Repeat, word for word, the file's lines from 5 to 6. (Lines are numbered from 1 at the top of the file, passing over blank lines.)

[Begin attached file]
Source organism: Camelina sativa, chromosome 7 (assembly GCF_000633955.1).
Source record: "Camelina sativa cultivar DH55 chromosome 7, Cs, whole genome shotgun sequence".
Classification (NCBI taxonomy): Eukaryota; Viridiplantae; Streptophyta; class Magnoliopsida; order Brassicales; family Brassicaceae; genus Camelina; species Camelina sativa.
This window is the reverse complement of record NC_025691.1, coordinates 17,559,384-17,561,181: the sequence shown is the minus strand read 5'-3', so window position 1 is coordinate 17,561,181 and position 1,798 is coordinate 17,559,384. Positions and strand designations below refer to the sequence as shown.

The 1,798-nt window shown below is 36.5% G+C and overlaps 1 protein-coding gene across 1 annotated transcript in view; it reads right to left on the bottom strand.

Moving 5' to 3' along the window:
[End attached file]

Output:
The 1,798-nt window shown below is 36.5% G+C and overlaps 1 protein-coding gene across 1 annotated transcript in view; it reads right to left on the bottom strand.

Moving 5' to 3' along the window: